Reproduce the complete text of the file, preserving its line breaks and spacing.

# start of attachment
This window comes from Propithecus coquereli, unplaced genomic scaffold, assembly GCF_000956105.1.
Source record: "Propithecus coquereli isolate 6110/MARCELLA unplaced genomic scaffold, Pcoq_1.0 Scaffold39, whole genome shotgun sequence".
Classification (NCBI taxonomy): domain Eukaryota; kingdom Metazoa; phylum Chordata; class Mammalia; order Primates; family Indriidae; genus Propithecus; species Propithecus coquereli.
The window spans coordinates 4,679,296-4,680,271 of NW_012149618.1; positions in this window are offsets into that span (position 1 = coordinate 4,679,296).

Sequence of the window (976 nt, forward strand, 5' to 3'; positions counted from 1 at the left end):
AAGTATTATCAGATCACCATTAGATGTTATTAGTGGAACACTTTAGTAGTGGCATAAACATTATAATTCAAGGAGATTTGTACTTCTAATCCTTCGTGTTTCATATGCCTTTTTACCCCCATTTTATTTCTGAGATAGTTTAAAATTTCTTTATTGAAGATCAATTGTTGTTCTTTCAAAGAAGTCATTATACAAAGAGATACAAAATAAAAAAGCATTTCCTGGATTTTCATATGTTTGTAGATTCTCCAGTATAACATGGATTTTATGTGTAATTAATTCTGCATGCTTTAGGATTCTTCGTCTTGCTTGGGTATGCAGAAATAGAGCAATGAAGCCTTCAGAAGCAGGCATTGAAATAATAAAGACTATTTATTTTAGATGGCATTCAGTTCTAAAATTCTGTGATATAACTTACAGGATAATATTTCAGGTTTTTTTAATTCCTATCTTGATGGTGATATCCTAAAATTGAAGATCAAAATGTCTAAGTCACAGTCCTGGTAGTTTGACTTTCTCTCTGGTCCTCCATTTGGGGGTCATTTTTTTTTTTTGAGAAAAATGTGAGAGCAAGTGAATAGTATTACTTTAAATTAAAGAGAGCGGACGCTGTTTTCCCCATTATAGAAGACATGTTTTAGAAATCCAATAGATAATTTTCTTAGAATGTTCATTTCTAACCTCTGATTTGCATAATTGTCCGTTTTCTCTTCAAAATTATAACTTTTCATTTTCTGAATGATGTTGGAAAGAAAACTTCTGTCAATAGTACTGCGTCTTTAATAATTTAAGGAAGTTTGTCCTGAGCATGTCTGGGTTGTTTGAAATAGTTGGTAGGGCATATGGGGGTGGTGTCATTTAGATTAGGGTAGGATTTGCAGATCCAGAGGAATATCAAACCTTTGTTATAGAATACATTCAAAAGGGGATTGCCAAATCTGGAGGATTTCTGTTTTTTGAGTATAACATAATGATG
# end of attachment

This window comes from Propithecus coquereli, unplaced genomic scaffold, assembly GCF_000956105.1.
Source record: "Propithecus coquereli isolate 6110/MARCELLA unplaced genomic scaffold, Pcoq_1.0 Scaffold39, whole genome shotgun sequence".
Classification (NCBI taxonomy): domain Eukaryota; kingdom Metazoa; phylum Chordata; class Mammalia; order Primates; family Indriidae; genus Propithecus; species Propithecus coquereli.
The window spans coordinates 4,679,296-4,680,271 of NW_012149618.1; positions in this window are offsets into that span (position 1 = coordinate 4,679,296).

Sequence of the window (976 nt, forward strand, 5' to 3'; positions counted from 1 at the left end):
AAGTATTATCAGATCACCATTAGATGTTATTAGTGGAACACTTTAGTAGTGGCATAAACATTATAATTCAAGGAGATTTGTACTTCTAATCCTTCGTGTTTCATATGCCTTTTTACCCCCATTTTATTTCTGAGATAGTTTAAAATTTCTTTATTGAAGATCAATTGTTGTTCTTTCAAAGAAGTCATTATACAAAGAGATACAAAATAAAAAAGCATTTCCTGGATTTTCATATGTTTGTAGATTCTCCAGTATAACATGGATTTTATGTGTAATTAATTCTGCATGCTTTAGGATTCTTCGTCTTGCTTGGGTATGCAGAAATAGAGCAATGAAGCCTTCAGAAGCAGGCATTGAAATAATAAAGACTATTTATTTTAGATGGCATTCAGTTCTAAAATTCTGTGATATAACTTACAGGATAATATTTCAGGTTTTTTTAATTCCTATCTTGATGGTGATATCCTAAAATTGAAGATCAAAATGTCTAAGTCACAGTCCTGGTAGTTTGACTTTCTCTCTGGTCCTCCATTTGGGGGTCATTTTTTTTTTTTGAGAAAAATGTGAGAGCAAGTGAATAGTATTACTTTAAATTAAAGAGAGCGGACGCTGTTTTCCCCATTATAGAAGACATGTTTTAGAAATCCAATAGATAATTTTCTTAGAATGTTCATTTCTAACCTCTGATTTGCATAATTGTCCGTTTTCTCTTCAAAATTATAACTTTTCATTTTCTGAATGATGTTGGAAAGAAAACTTCTGTCAATAGTACTGCGTCTTTAATAATTTAAGGAAGTTTGTCCTGAGCATGTCTGGGTTGTTTGAAATAGTTGGTAGGGCATATGGGGGTGGTGTCATTTAGATTAGGGTAGGATTTGCAGATCCAGAGGAATATCAAACCTTTGTTATAGAATACATTCAAAAGGGGATTGCCAAATCTGGAGGATTTCTGTTTTTTGAGTATAACATAATGATG